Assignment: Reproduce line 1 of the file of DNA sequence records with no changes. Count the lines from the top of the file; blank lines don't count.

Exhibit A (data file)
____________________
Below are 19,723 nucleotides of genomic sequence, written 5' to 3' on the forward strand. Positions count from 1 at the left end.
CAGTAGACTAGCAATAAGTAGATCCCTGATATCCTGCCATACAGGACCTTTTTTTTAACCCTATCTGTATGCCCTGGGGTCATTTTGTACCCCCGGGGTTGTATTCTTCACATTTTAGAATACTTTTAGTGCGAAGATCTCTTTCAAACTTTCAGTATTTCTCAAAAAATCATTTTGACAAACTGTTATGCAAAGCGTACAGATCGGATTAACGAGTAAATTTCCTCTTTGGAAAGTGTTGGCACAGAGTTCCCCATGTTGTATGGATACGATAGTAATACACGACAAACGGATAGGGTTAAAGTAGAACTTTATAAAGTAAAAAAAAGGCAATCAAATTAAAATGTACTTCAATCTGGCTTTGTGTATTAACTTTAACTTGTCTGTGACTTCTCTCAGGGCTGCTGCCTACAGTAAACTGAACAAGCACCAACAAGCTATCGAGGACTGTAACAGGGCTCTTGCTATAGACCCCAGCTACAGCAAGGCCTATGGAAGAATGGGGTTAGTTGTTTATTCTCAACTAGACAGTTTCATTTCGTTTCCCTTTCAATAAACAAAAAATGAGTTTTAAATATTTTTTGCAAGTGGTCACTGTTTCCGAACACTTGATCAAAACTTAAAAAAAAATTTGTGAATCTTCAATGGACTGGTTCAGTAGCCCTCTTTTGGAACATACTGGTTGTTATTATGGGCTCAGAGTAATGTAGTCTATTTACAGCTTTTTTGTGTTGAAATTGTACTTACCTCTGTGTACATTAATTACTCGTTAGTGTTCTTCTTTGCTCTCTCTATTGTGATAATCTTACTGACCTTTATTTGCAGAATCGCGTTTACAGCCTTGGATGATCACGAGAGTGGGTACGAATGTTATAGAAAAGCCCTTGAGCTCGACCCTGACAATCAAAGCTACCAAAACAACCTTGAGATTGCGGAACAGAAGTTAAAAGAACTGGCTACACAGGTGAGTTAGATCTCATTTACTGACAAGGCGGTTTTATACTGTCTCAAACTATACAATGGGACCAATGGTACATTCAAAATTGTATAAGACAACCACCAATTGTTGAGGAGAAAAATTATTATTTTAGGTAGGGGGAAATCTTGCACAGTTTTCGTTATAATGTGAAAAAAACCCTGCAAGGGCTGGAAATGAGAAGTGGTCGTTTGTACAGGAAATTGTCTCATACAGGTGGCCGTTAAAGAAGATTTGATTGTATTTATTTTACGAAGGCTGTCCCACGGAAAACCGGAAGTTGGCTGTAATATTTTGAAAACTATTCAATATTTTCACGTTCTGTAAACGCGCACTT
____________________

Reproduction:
Below are 19,723 nucleotides of genomic sequence, written 5' to 3' on the forward strand. Positions count from 1 at the left end.